In his 20-year career with the Army, George Paris Davis III flew clandestine missions at the end of the Vietnam War and later worked in intelligence.
George Paris Davis III’s post-secondary goals were very different from his peers, who often sought student deferments to avoid being drafted: Davis attempted to join the Army in 1965, but was turned away due to arthritis in his knees. Davis enrolled in college, but dropped out and worked several jobs instead. Eventually, he got a doctor’s note saying that his knees were in good enough condition to serve his country.
Davis completed basic training at Fort Benning, where he soon grew attached to the discipline in the military. After a few years on active duty, he was offered entrance into Officer Candidate School (OCS), which he twice turned down. Two years later, he accepted.
After graduating from OCS in 1970, Davis got married. He also received an assignment to work in military intelligence.
His first deployment was to Fort Meade, Maryland, with the 66th MI Detachment with the 6th Armored Cavalry Regiment. The 6th Armored Cavalry was called in to quell civil disturbances in Washington, D.C.
Though Davis disagreed with the protestors, he respected their rights. He once gave his gas mask to a protester when the protester began having an epileptic fit after being tear-gassed.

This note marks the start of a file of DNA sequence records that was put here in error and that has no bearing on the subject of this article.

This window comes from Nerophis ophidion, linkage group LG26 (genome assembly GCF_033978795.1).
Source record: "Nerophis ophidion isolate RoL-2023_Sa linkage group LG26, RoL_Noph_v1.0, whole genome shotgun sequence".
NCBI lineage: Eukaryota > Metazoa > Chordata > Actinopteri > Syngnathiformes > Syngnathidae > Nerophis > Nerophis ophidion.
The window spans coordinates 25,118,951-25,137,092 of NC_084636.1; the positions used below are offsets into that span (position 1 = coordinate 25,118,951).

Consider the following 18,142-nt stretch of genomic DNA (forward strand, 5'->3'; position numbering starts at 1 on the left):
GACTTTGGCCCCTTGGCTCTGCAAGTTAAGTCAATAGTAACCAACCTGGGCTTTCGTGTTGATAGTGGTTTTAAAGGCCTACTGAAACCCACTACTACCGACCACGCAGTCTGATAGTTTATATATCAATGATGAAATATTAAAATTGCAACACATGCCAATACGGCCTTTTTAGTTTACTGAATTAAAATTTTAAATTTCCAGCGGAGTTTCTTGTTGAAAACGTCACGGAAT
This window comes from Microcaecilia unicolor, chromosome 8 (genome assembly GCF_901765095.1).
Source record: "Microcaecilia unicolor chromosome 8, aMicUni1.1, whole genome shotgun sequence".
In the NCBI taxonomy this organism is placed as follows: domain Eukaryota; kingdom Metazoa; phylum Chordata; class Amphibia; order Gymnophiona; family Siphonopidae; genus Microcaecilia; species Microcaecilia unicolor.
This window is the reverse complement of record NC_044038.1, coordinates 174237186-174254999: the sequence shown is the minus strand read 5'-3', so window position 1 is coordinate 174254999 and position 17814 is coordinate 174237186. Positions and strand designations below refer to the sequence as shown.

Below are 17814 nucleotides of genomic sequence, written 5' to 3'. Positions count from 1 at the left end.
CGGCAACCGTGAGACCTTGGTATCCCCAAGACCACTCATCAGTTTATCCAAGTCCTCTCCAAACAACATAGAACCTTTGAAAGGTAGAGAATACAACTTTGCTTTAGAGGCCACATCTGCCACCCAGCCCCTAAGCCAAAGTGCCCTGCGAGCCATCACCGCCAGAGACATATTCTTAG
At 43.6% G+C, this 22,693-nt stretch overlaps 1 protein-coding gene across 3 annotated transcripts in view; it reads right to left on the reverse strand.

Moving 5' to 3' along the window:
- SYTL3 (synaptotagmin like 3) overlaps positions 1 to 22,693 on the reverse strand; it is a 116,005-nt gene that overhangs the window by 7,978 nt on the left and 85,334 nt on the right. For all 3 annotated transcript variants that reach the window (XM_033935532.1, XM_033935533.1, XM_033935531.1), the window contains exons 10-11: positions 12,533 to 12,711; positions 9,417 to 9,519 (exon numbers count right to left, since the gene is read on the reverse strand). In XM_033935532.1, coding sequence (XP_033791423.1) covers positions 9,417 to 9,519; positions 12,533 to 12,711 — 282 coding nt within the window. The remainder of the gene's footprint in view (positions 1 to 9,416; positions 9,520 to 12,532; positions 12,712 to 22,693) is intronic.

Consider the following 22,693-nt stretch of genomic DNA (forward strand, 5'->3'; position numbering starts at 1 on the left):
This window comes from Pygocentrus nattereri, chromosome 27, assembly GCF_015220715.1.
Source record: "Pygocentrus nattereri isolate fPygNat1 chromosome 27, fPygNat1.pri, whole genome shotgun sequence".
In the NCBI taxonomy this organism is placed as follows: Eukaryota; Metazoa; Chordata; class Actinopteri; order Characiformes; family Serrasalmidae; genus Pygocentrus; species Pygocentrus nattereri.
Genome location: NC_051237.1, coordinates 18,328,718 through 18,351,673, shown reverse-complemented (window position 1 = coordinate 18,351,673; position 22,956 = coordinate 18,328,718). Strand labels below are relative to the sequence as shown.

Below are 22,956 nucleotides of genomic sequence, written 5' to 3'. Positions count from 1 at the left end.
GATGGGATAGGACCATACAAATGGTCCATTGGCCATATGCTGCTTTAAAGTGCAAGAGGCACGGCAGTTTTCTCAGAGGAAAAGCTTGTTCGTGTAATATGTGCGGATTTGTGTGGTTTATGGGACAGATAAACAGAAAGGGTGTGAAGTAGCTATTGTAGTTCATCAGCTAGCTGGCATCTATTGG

Eventually, Davis received a call from his military branch assignments officer, who informed him that flight school had just been opened up to his branch. He wanted to attend, and soon became a pilot.
The Army sent Davis to Vietnam in March 1972. He reported to the 90th Replacement Depot in Saigon. Later, he completed aerial surveillance for the 131st Military Intelligence Company near the Marble Mountains, Da Nang. He repeatedly braved anti-aircraft fire hidden in the mountains and often flew under blackout conditions.
During his time in Vietnam, Davis flew about 100 missions. But by February 1973, the Army finally sent him home. After landing in California, he traveled to Baltimore, where his wife and parents awaited him.
Davis’ home was across the street from a volunteer fire department. When the sirens wailed early one morning, the sound took him back to Vietnam. Panic attacks and cluster headaches soon set in. He soon became a member of Disabled American Veterans and Veterans of Foreign Wars, and eventually returned to college. After graduating, he worked for the Defense Intelligence Agency, where he provided intelligence support for Cold War operations. Later, he worked for several Fortune 500 companies in Washington, D.C., and also opened a framing shop.
Today, Davis misses flying. He also hopes that younger Veterans will get more involved with the VFW so that they can hear the stories of those who went before them. Davis recounts these stories and more at the Veteran’s History Project.
Writer: Jewel Luckow
Editor: Essence McPherson
Fact Checker: Adeline Sov
Graphics: Kimber Garland